Directed by Michael Mann.
Starring William Petersen, Brian Cox and Tom Noonan.
Based on the novel Red Dragon, FBI profiler Will Graham reluctantly comes out of retirement to lead the hunt for an elusive serial killer dubbed “The Tooth Fairy”. To aid him in his efforts, Graham seeks out the advice of Dr Hannibal Lecktor, a cannibalistic serial killer whose apprehension left Graham mentally and physically scarred. Lecktor, however, is also a brilliant psychiatrist, whose psychological insight could prove vital in catching the killer before he can strike again.
Leaping from the pages of Thomas Harris’s novels to screens, both big and small, Hannibal Lecter has over for 30 years cemented his place as one of horror’s most terrifying and charming monsters. However, while we may talk about how iconic the performance of Anthony Hopkins was, or how visually stunning (not to mention brilliant) the short-lived television show was, people are often quick to forget the cannibalistic connoisseur’s first big screen outing. I am, of course, referring to Michael Mann’s cult classic Manhunter which first introduced filmgoers to the devilish Dr Lecter (or ‘Lecktor’ in this version).
The cast is excellent throughout, led by a brilliant and understated performance from William Peterson as Will Graham. Petersen portrays Graham as a man granted the gift of being able to get into the minds of monsters, but at a massive cost to his mental well-being, barely avoiding becoming a monster himself. A scene in which he attempts to get into the mindset of the “Tooth Fairy”, watching home movies of the latest victims, is particularly disturbing, with Graham almost seeming to enjoy the process.
Tom Noonan is also brilliant as the elusive “Tooth Fairy” the moniker of serial killer Francis Dollarhyde. A towering, gaunt figure, Noonan certainly presents a terrifying image of a murderous monster. Yet once he finds love with a blind co-worker, we begin to feel sympathy for him as his twisted mind attempts to process these new feelings, while struggling to keep his murderous impulses in check, with Noonan portraying this struggle brilliantly, often with limited dialogue.
Brian Cox portrays Hannibal Lecktor in a much more restrained fashion than his more popular successor; we don’t have any spooky anecdotes about eating livers in this incarnation.Cox’s Lecktor is an intelligent, arrogant, fast talking man, quick to mock Graham while helping him in his efforts and keen to point out their similarities and the investigator’s real reason for seeking his guidance, much to Graham’s horror.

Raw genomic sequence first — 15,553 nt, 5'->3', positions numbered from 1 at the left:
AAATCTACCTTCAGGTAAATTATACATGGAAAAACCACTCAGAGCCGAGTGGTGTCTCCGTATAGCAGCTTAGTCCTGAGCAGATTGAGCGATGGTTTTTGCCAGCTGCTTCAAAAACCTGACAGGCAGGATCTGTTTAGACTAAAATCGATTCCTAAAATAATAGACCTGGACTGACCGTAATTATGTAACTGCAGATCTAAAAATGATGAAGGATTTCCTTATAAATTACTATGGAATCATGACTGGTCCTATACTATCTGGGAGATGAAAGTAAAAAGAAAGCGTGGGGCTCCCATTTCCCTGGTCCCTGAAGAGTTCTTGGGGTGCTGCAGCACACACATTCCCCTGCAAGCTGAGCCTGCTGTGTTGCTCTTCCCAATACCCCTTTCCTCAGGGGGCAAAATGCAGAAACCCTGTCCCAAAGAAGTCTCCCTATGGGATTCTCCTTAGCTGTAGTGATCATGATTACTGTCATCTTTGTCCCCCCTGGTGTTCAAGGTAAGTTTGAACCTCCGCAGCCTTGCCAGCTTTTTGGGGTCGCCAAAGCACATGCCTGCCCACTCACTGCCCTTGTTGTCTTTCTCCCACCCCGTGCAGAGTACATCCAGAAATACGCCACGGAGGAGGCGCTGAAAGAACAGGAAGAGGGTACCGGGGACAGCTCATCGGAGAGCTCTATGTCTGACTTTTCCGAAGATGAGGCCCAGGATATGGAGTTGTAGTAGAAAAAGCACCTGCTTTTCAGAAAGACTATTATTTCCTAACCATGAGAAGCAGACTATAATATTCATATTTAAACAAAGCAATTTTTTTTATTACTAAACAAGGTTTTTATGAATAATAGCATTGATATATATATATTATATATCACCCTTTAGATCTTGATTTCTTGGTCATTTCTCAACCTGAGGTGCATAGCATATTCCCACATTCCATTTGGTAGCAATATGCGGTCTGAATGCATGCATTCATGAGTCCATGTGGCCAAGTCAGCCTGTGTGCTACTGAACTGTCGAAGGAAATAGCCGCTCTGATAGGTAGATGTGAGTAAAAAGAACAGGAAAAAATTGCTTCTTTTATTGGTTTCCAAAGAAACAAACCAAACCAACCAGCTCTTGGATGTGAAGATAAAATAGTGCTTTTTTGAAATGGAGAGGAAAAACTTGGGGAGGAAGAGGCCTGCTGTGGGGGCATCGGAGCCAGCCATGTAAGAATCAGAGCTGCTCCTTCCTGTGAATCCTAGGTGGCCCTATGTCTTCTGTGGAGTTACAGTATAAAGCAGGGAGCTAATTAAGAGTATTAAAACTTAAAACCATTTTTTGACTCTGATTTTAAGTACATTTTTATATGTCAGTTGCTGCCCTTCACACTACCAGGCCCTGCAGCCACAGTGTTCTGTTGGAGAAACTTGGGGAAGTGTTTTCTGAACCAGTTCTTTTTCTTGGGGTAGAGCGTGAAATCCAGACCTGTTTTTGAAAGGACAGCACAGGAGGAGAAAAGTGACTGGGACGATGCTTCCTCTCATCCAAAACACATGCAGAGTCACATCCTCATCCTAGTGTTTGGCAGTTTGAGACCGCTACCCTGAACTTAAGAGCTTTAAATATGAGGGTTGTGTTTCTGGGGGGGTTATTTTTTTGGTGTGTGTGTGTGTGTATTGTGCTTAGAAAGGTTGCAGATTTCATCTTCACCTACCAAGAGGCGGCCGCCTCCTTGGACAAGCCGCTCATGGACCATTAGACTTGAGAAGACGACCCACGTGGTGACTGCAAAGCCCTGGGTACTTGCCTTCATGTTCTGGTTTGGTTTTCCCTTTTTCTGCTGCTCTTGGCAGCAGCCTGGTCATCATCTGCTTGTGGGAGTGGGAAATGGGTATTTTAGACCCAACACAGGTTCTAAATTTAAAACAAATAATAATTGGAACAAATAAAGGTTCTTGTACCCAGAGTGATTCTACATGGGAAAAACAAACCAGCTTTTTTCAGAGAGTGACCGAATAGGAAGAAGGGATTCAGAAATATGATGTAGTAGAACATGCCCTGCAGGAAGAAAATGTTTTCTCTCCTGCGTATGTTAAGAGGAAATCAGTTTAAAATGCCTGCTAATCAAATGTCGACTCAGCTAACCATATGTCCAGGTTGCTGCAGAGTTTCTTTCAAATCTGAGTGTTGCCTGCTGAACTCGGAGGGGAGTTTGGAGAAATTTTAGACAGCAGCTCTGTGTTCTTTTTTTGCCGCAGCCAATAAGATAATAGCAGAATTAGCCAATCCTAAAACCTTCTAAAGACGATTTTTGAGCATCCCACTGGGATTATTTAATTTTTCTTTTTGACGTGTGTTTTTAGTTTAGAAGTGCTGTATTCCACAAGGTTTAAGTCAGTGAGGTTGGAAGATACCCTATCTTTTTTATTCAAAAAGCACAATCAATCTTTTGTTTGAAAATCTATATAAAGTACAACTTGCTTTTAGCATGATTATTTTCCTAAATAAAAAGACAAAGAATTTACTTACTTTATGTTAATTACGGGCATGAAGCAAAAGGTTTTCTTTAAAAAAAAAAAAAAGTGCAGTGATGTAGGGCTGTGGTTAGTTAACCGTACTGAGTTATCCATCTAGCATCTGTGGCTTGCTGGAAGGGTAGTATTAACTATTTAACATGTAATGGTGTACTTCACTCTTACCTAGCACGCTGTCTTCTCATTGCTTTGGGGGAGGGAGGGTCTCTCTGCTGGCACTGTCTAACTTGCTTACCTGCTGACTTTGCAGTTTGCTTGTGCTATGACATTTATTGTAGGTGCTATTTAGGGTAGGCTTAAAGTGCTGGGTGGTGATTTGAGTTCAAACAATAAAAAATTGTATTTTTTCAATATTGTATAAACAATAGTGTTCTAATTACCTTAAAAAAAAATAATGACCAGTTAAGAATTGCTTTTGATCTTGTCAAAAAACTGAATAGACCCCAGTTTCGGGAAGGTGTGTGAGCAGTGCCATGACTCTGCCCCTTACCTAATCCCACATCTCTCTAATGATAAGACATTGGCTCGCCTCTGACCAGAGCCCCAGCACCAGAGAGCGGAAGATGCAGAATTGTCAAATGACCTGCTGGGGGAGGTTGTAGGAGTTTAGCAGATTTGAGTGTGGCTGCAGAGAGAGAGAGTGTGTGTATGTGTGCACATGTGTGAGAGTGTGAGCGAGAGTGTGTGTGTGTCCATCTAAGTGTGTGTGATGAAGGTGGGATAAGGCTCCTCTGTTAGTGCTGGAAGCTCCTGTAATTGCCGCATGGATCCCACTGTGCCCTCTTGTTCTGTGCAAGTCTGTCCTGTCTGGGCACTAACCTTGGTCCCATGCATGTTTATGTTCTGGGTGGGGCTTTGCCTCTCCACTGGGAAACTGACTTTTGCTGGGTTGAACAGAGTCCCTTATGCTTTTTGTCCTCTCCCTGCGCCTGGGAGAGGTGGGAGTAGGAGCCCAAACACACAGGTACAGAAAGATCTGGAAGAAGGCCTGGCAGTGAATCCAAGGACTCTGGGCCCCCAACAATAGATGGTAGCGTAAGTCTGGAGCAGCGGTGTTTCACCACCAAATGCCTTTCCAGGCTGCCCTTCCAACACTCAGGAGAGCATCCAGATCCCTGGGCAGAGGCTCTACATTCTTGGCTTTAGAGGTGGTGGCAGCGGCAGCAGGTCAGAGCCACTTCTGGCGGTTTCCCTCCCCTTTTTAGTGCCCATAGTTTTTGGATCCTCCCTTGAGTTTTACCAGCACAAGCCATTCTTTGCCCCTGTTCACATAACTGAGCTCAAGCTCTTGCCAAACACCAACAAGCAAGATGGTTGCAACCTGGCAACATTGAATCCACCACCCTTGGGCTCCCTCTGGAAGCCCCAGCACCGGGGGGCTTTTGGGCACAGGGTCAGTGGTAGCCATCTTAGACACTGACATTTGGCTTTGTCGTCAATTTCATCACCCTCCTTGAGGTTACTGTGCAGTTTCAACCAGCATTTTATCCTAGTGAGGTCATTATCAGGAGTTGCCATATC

While not necessarily as scary as his successor, Cox still manages to excel in gradually getting deeper under your skin in every minute of his relatively short screen time, feeling like a more realistic and believable depiction of a monster hiding beneath a mask of humanity.
Being this is a Michael Mann film, Manhunter has some striking and beautiful visuals, with a heavy emphasis on colours. We have deep blues for tender moments between Graham and his wife, we have Dollarhyde sitting ominously bathed in dark greens and we have stark whites of the barren cell of Hannibal Lecktor, with all the colours being used brilliantly used to add to the films overpowering and stylish atmosphere.
The brilliant visuals are complimented by an excellent soundtrack, with both the film’s score and carefully selected tracks only adding to the films stylish and dark atmosphere. With the clear favourite for me the use of Iron Butterfly’s lengthy hit In A Gadda Da Vida being used for the film’s bullet-strewn finale, the perfect music for a violent end to a violent story.
Manhunter is in my opinion, the best entry in the Hannibal franchise, getting the balance right in using the character to scare viewers, but not overusing him to the point where he starts to lose his sinister edge. Spearhead by excellent performances from the cast, especially Petersen, the film acts as a brilliant showcase of director Mann’s unique visual flair and is easily one of the best in the filmmaker’s long career behind the camera.
Flickering Myth Rating – Film: ★ ★ ★ ★ / Movie: ★ ★ ★ ★